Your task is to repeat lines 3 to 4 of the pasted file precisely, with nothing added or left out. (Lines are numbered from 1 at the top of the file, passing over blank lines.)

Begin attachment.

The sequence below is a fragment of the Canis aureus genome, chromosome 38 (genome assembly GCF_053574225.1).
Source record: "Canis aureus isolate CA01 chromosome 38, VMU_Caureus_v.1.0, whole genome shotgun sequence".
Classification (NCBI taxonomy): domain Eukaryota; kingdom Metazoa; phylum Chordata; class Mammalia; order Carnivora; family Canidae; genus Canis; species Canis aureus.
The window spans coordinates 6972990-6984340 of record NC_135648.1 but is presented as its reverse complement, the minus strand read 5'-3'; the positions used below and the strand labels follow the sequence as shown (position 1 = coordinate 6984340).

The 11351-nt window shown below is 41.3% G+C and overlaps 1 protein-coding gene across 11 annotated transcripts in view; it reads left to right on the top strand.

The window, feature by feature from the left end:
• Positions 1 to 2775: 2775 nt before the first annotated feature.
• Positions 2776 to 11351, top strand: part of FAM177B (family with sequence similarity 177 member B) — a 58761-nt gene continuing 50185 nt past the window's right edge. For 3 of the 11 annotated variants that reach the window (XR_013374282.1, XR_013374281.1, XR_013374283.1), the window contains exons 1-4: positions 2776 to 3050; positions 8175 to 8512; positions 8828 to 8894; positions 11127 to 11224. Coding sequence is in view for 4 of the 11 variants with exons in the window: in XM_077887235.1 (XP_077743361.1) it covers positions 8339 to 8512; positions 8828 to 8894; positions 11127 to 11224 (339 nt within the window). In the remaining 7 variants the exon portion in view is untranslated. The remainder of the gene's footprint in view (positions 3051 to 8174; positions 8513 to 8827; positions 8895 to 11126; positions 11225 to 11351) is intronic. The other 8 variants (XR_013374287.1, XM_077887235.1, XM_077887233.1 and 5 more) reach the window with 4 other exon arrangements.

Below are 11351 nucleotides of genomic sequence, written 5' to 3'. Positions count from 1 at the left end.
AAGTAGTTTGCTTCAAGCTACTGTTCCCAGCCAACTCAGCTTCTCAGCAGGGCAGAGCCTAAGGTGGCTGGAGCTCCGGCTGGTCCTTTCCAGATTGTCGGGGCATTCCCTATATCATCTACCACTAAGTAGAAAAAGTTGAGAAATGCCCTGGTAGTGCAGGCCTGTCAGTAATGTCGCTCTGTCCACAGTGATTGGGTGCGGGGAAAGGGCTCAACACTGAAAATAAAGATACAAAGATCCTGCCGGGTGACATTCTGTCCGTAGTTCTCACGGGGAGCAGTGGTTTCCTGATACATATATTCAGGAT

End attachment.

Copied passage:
Classification (NCBI taxonomy): domain Eukaryota; kingdom Metazoa; phylum Chordata; class Mammalia; order Carnivora; family Canidae; genus Canis; species Canis aureus.
The window spans coordinates 6972990-6984340 of record NC_135648.1 but is presented as its reverse complement, the minus strand read 5'-3'; the positions used below and the strand labels follow the sequence as shown (position 1 = coordinate 6984340).